If You Can’t March, Read! Picture Books to Read to Your Little Ones on International Women’s Day
Thursday March 8th is International Women’s day! To celebrate I’ve put together a booklist to inspire little readers to celebrate strong women of the past and present, and to inspire them to support and become tomorrow’s generation of outspoken women of the future.
International Women’s Day (IWD) was first celebrated on March 19, 1911 in Austria, Denmark, Germany and Sweden. Over one million men and women came out to rally for women’s rights to work, vote, hold public office and end discrimination. In 1975, IWD grew even more when it was celebrated for the first time by the United Nations. On its hundredth birthday in 2011, an thrilling year no matter what, IWD experienced even more excitement when President Obama proclaimed March 2011 to be Women’s History Month. Women’s History Month is now celebrated every year in the United States of America as an extension of IWD!
Now on to the books.
The Most Magnificent Thing – Ashley Spires
This story is about a little girl who is going to make the most magnificent thing with the help of her pet dog assistant of course! She knows exactly what she wants it to look like, and how it will work, but it turns out making the thing is much harder than she thought. This book explores the themes of creativity and the rewards of hard work.
The Princess Knight – Cornelia Funke
Not every princess wants to get married! Certainly not Violetta. Violetta is a young princess who wants to train to be a knight just like her big brothers, but her father will not allow it. What’s a princess to do? Why, disguise herself and take part in a jousting tournament of course! You’ll cheer Violetta on from start to finish!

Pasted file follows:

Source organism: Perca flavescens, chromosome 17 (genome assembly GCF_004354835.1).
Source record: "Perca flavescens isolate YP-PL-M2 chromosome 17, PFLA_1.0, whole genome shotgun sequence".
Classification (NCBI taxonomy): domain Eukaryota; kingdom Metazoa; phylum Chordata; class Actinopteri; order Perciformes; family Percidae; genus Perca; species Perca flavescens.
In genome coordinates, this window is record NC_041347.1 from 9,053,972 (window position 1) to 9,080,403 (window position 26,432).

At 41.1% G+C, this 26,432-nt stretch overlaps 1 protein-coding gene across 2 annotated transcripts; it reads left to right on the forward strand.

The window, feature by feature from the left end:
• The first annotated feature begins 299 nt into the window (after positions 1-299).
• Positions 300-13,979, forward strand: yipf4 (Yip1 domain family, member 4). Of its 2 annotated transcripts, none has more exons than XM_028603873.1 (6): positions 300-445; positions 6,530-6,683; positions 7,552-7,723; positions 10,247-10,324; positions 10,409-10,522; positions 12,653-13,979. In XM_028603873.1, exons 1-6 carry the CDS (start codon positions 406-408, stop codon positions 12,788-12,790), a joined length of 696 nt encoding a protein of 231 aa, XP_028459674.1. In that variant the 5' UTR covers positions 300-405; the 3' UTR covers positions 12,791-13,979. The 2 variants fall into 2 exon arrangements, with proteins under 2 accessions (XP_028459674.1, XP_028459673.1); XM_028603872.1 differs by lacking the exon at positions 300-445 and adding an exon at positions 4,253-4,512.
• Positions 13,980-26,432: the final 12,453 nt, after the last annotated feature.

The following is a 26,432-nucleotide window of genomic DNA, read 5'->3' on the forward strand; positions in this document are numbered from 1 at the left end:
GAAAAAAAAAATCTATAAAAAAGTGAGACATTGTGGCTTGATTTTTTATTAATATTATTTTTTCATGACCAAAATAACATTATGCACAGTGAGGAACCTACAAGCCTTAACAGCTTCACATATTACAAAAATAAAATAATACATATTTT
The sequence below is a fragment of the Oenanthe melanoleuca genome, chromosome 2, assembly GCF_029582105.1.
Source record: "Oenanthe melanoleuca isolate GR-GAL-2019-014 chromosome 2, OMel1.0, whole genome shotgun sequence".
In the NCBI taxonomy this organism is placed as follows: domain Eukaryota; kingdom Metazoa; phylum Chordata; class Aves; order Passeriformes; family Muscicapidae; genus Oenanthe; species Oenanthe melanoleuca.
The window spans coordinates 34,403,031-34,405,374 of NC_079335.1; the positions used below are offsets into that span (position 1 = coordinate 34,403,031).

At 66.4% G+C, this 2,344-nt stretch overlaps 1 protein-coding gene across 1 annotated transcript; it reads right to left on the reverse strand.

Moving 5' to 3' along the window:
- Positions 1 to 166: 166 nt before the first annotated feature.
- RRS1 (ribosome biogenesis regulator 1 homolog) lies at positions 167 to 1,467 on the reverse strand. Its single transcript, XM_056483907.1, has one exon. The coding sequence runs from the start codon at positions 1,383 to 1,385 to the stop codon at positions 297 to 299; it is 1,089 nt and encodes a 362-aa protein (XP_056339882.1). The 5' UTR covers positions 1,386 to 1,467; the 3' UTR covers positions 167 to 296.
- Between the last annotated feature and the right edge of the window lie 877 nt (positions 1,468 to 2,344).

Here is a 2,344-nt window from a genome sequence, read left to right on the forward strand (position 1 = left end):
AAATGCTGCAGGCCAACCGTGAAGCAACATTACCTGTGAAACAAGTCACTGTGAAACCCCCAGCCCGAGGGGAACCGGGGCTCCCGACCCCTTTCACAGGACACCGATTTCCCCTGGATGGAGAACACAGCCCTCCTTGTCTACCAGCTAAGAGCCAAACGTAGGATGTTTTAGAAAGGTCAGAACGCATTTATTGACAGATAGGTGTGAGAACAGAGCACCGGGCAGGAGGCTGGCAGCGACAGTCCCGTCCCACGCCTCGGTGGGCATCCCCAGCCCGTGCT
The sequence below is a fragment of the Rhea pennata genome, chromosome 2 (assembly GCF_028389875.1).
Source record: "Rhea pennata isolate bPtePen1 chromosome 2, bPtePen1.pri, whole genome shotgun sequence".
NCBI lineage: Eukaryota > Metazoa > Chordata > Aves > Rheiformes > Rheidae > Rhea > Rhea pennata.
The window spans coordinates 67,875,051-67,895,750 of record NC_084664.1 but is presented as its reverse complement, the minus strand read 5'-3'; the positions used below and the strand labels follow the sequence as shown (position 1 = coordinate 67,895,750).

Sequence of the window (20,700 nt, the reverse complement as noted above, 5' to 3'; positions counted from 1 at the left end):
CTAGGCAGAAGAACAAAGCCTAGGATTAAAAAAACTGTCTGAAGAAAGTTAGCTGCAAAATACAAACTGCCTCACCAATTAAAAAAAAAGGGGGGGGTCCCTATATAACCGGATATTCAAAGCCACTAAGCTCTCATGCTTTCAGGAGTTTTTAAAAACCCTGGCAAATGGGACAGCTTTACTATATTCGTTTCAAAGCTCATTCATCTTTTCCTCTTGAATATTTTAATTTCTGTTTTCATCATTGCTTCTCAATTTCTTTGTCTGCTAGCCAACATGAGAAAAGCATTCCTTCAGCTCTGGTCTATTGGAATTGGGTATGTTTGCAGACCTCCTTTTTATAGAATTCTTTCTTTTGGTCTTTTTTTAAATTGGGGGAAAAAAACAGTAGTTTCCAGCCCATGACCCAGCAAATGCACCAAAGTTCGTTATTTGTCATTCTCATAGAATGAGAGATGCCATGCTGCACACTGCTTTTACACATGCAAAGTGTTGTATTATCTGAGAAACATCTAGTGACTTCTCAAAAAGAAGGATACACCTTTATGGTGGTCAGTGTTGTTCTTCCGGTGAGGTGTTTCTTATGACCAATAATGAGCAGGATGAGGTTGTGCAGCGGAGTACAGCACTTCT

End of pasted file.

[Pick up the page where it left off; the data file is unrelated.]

Rosa – Nikki Giovanni
When Rosa Parks refused to give up her seat on the bus in Montgomery, Alabama 50 years ago, she helped shape history. This beautiful Caldecott honor book retells the story of the historic event in a unique way and celebrates one of the most important figures in the American civil rights movement.
Sheila Rae, the Brave – Kevin Henkes
Sheila Rae isn’t afraid of anything! It’s her sister Louise who she is always teasing for being afraid of every little thing. But one day, Sheila Rae wanders down a strange path. Could Louise truly be the brave one of the two sisters?
When I was Eight – Christy Jordan-Fenton
This picture book is an adaption of the bestselling memoir, Fatty Legs. It tells the story of a young Inuit girl, Olemaun, whose desire to learn how to read takes her to a residential school. At the school she is treated terribly by one nun in particular, but Olemaun’s spirit is never broken. This beautiful story reminds us of the power of reading, and how fortunate we are to be able to learn to read so freely.
The Paper Bag Princess – Robert Munsch
What would this list be without this classic?!
Elizabeth seems to be your typical pretty princess until one day a dragon comes along and smashes up her castle and burns all her pretty clothes! The dragon even steals her beloved Prince Ronald. But clever Elizabeth finds a paper bag to turn into a dress and discovers the dragon’s trail. Children will cheer Elizabeth on as she outsmarts the dragon and tries to win her beloved Ronald back!